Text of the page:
Even F# is just weird Haskell (Scala is ugly java-fied haskell). I can’t do anything in the MS ecosystem. It’s just weird to me to write software in Windows these days. Who does that? (I fully realize that most of the world probably does, especially with VS Code reigning supreme these days)
I have to do so much more of the “business” that it’s really interesting. There are so many skill sets that just a simple architect or senior engineer doesn’t have. There are completely different ball games out there. I have to approach side projects as a lot more of a novice and learn more – I didn’t know anything about paid ads years ago (i.e. how many of the FAANGs make their insane revenue numbers), but the internet makes so much more sense when you do.
It’s like being introduced to Indie Hackers for the first time – what they think about is very different from the average FTE. Not better or worse, but different and usually with wider breadth – they have to, because there’s no one else.
There’s also usually a much higher need for me to mentor or manage colleagues when doing professional work. While I do enjoy helping teammates and leading teams, I’m usually brought in to fix a big technical problem in the first place.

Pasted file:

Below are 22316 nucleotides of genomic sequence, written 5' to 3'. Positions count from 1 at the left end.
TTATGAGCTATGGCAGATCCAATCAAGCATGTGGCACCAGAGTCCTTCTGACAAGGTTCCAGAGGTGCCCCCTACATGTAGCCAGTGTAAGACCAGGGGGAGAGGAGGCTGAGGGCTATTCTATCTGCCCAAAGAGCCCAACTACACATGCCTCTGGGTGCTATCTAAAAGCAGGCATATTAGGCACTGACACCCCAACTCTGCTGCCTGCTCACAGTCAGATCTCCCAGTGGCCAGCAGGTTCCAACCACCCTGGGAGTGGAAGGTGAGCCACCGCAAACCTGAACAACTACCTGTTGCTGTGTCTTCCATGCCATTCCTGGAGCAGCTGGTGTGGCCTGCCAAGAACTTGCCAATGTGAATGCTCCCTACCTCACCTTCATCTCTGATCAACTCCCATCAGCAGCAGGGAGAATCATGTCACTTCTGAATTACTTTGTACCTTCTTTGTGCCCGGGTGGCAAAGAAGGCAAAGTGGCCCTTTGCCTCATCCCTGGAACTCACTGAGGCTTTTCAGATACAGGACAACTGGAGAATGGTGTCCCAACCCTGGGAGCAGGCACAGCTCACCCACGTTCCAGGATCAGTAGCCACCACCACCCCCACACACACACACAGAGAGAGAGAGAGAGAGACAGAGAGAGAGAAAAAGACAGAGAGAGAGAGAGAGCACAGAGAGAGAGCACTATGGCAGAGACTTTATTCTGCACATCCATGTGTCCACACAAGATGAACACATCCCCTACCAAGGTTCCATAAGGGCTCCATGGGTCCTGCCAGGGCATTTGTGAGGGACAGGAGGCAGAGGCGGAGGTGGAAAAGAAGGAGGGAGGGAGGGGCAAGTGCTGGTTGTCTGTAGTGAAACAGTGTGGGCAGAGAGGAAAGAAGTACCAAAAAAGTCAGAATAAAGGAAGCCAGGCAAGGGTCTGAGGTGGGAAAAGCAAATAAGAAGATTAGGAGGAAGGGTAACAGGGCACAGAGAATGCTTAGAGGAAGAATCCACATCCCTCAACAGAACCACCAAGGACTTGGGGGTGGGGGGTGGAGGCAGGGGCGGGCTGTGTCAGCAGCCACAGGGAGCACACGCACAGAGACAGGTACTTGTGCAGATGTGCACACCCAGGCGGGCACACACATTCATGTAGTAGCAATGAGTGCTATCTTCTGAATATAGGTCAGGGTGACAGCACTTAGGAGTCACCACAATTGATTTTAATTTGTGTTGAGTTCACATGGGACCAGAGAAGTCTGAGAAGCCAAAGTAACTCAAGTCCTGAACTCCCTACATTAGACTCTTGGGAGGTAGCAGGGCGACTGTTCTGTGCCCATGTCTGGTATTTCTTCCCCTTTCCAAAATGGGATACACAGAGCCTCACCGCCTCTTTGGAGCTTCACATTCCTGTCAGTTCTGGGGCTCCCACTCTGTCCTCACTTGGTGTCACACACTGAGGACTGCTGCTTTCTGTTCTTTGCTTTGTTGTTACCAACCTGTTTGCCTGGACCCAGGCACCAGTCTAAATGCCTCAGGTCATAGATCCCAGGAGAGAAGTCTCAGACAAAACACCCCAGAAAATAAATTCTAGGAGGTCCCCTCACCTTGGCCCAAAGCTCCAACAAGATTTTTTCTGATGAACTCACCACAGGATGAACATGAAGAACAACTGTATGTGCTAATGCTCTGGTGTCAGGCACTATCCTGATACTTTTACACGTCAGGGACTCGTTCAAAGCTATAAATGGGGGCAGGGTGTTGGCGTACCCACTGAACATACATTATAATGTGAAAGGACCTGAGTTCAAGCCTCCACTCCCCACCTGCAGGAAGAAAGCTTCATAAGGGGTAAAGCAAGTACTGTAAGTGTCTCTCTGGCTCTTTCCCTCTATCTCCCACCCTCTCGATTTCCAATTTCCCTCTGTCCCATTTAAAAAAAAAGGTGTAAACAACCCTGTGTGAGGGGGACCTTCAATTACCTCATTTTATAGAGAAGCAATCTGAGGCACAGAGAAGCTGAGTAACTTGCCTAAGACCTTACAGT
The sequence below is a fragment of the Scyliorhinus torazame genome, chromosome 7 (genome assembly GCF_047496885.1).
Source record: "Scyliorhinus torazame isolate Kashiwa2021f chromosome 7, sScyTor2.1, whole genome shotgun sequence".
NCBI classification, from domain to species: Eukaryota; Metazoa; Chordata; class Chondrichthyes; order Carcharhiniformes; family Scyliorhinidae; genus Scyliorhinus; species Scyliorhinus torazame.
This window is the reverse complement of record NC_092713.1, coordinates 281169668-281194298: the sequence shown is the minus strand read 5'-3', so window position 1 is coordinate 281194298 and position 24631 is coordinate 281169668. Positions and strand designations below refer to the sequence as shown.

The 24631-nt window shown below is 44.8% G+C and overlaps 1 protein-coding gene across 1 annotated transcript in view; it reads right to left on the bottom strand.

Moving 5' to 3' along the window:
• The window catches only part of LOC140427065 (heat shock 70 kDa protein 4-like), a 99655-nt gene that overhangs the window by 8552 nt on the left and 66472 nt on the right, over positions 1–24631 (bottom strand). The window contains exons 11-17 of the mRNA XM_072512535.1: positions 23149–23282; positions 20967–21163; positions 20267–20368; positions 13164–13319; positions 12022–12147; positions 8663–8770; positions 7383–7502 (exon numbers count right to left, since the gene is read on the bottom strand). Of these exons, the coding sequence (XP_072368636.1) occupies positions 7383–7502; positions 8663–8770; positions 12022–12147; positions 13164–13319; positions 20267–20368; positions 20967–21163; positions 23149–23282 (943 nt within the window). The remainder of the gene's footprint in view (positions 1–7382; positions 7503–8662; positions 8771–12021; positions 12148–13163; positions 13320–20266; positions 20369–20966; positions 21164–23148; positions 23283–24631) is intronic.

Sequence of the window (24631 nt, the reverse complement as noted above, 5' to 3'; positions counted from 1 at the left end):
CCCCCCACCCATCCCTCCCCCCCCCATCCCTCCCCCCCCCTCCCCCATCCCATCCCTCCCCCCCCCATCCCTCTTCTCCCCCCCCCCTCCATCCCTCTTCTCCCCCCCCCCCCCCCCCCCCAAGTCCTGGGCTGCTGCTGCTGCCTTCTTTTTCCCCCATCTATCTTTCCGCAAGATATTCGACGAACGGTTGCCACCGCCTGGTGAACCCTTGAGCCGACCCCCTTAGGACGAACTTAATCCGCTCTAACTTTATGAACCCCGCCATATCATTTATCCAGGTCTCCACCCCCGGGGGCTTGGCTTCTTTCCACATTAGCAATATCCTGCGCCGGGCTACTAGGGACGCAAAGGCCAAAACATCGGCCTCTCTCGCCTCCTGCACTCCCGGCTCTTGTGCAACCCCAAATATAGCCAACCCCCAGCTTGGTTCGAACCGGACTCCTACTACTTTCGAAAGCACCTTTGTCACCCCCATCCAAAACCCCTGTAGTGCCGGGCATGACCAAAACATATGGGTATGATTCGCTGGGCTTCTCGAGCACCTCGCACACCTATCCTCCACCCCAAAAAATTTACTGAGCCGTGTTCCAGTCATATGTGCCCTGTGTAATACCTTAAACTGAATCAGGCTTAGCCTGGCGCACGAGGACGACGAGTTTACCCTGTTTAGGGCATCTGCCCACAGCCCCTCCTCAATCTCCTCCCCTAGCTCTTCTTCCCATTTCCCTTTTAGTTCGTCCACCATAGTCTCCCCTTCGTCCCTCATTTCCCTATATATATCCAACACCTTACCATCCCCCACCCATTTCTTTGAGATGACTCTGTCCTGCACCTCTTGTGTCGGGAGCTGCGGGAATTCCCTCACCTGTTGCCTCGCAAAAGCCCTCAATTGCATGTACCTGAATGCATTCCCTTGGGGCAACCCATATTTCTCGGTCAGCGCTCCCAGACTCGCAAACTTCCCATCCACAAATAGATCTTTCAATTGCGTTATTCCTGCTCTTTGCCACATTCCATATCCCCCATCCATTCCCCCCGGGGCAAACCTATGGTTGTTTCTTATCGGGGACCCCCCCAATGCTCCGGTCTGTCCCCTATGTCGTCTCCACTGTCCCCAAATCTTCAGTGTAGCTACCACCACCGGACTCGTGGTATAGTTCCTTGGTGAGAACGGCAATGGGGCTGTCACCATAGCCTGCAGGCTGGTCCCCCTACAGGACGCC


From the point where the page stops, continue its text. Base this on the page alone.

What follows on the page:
I think it’s become one of my super powers/skills at this point. It’s certainly something I charge for and one of the reasons people come to me for consulting. I spend an unreasonable amount of time seeing, evaluating, placing and trying to categorize software and infrastructure projects.
I started Awesome F/OSS because I thought my list of what I thought was amazing self-hosted and F/OSS software was too big and needed to be shared.
For me it’s all about finding differentiation. One secret is that the mark of quality in a project is when people have good documentation (obviously), but more importantly put that little X vs Y section in there. It shows that they’ve gone around and looked at the surrounding ecosystem and know why you should use their thing and not something else. If they don’t have that section, you have to find that yourself.
What I love to do when I get the chance is double back and do benchmarks/try out experiments. I have a humongous list of outlines for blog posts and experimentation that I want to get to try some day, and recently I’ve been getting that done by taking on entrepreneur-in-residence/developer advocate role/writing roles at various companies – recently the most famous being a string of article for Supabase.
I have to admit I’m not that data driven, but there is a certain joy in being able to go back and see just how much you’re paying in memory efficiency for project X versus project Y. Or just how much faster project Z will serve requests than project A.
For lots of projects you just need to get down and dirty and feel them out. That’s the thing about yak shaving – it takes patience and time and most people just don’t have that these days. There’s a flip side though, it literally cannot matter how good you get at yak shaving if no one ever asks you to shave a yak – so I consult and I try to share my knowledge for my own ends and others.